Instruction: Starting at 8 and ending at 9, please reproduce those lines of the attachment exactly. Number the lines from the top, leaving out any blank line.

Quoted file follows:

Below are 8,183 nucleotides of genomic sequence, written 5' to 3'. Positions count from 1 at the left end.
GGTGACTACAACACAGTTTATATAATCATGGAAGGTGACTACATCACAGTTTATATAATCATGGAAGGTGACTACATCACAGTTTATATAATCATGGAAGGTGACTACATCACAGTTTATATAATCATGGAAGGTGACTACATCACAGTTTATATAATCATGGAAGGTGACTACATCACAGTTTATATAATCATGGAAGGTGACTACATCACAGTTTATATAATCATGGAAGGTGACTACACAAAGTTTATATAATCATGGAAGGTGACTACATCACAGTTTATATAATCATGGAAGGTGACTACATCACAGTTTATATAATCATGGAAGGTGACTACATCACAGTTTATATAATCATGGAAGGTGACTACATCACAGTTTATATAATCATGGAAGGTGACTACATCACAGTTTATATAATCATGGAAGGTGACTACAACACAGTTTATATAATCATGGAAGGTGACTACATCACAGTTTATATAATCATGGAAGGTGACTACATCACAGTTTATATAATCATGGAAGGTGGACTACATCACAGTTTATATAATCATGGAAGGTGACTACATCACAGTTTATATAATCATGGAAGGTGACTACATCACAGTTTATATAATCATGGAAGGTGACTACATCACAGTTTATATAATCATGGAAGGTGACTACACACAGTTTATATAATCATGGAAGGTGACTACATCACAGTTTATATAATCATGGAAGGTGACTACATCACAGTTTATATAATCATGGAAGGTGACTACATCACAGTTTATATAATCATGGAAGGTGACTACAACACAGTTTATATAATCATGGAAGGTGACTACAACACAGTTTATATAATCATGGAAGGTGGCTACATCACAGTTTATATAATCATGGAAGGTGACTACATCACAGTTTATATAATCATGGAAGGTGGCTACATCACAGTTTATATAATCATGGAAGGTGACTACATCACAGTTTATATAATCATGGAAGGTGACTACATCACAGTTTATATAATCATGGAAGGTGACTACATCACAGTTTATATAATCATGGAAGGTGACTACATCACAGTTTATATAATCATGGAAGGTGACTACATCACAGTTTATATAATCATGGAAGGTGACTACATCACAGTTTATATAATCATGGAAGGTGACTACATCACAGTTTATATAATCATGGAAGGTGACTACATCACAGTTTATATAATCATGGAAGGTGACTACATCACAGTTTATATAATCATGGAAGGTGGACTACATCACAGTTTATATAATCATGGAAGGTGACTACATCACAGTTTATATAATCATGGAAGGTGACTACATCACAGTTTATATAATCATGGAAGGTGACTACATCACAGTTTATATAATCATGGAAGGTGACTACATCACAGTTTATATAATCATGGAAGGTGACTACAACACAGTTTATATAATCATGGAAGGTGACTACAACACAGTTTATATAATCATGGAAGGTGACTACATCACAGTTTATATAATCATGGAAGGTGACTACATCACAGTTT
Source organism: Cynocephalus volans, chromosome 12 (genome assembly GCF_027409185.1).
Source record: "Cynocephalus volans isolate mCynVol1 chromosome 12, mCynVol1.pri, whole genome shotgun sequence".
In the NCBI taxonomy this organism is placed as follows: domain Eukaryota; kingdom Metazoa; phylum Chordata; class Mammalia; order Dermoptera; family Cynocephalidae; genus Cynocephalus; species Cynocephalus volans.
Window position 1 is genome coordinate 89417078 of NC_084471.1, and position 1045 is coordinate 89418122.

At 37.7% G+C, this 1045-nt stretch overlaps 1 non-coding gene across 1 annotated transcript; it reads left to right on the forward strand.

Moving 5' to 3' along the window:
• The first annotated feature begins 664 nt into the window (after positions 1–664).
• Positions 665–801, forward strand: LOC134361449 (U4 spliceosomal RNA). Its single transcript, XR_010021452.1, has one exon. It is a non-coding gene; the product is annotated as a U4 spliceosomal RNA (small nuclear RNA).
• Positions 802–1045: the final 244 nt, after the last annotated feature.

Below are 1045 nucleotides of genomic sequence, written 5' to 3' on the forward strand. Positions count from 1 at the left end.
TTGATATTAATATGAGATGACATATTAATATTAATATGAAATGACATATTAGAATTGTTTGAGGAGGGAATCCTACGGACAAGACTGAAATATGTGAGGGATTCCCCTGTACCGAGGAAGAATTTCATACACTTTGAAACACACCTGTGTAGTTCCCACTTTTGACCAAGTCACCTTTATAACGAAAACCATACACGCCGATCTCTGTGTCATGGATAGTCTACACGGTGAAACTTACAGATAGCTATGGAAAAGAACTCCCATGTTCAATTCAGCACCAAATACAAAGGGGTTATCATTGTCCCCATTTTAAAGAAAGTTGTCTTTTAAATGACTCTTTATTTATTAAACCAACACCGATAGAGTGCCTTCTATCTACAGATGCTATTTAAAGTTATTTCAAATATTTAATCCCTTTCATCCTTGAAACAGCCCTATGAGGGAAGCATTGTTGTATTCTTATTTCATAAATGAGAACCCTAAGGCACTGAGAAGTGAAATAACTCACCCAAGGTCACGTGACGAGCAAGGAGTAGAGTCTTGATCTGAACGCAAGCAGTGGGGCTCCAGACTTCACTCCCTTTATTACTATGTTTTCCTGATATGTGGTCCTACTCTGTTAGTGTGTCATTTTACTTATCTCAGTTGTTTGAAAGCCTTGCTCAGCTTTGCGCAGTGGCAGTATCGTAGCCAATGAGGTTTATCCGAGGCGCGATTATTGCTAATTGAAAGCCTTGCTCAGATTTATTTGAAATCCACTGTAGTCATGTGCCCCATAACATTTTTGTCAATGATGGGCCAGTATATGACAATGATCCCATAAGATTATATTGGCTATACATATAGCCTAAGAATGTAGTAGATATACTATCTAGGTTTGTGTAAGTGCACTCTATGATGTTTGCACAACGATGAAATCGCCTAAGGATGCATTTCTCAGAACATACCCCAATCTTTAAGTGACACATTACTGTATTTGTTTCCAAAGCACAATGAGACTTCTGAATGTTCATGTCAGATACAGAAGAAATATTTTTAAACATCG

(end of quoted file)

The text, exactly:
Moving 5' to 3' along the window:
• The first annotated feature begins 664 nt into the window (after positions 1–664).